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Rwandan rebel surrender lifts Congo peace prospects


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KIGALI, Rwanda (Reuters) -- The surprise surrender of a top Rwandan Hutu rebel could boost peace prospects in central Africa, but analysts said on Sunday the true test for lasting peace was whether other fugitive commanders would follow suit.

Paul Rwarakabije, the military commander of the 20,000-strong Congo-based Democratic Liberation Forces of Rwanda (FDLR), gave himself up to Rwandan officials on Saturday.

Rwanda's army chief of staff Major General James Kaberebe said Rwanda would now try to secure the return of his fighters from bases in neighbouring Democratic Republic of the Congo.

"Rwarakabije's surrender is the single-most important event in the Congo peace process in the past few months," said Francois Grignon, the Nairobi-based central Africa director for the International Crisis Group, a think-tank.

"But the next step is to see if other (FDLR) commanders come back to be disarmed and disbanded. That's the big question."

Jason Stern, a U.N. demobilisation officer in the eastern Congolese town of Bukavu, doubted Rwarakabije's capitulation would lead to mass defections by other rebels.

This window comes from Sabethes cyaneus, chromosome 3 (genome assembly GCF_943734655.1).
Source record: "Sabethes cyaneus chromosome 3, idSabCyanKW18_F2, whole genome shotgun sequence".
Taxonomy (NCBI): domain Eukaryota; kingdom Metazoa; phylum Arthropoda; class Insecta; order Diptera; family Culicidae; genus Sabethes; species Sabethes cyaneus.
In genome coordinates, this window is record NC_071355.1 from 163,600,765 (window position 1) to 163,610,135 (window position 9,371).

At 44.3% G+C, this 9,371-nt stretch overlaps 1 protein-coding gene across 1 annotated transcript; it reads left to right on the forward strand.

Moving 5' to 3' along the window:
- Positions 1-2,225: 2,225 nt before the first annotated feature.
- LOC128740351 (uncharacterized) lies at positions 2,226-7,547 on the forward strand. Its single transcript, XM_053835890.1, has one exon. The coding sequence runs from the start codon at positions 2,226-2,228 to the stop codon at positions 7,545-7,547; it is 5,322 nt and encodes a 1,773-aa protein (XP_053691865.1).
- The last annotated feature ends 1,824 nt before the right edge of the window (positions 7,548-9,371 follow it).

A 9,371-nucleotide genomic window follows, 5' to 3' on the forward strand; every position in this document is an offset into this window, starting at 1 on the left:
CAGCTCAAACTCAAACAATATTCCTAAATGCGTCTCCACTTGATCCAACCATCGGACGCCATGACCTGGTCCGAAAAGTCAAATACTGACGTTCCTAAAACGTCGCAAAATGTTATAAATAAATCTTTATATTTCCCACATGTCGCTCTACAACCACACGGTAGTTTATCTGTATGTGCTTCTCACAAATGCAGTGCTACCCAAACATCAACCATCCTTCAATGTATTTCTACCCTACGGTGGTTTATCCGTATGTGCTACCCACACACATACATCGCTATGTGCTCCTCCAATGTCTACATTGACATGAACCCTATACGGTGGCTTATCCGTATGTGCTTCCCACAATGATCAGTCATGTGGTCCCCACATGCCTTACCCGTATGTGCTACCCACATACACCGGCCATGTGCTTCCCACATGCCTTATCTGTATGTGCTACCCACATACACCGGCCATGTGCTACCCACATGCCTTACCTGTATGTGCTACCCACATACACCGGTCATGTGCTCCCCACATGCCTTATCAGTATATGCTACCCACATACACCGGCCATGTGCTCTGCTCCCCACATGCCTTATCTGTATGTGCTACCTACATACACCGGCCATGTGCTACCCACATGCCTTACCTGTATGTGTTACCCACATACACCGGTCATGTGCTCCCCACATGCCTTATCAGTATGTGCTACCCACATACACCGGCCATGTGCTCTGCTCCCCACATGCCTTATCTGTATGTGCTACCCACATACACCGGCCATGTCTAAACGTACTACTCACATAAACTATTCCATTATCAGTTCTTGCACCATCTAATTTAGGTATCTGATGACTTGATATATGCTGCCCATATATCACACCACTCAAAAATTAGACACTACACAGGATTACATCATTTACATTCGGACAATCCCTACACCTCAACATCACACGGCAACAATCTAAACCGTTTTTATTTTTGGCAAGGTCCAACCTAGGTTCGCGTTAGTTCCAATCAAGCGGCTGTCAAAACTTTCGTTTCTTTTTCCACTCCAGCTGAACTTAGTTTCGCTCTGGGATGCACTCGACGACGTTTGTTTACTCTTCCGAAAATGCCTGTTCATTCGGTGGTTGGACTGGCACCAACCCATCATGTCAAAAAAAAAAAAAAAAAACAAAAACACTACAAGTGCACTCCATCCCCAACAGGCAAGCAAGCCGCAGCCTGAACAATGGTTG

"The surrender effectively cuts off the head of the FDLR, but now you will have smaller groups operating within the fragmented apparatus of the group," Jason Stern told Reuters.

"It would be wrong to say Rwarakabije's return will lead to mass demobilisation of all Hutu extremists."

The FDLR consists of Rwandan Hutus blamed for the 1994 genocide who fled into the lawless provinces of eastern Congo, where their presence fuelled a five-year war that killed more than three million people.

Unlike many other FDLR members, Rwarakabije is not accused of involvement in the genocide.

The conflict polarised the region, pitting Rwanda and Uganda against Congo and its allies Zimbabwe and Angola.

Fighting still rages in the east between armed factions despite the swearing-in in July of a transitional administration in Kinshasa, grouping government and former rebels.



Copyright 2003 Reuters. All rights reserved. This material may not be published, broadcast, rewritten, or redistributed.

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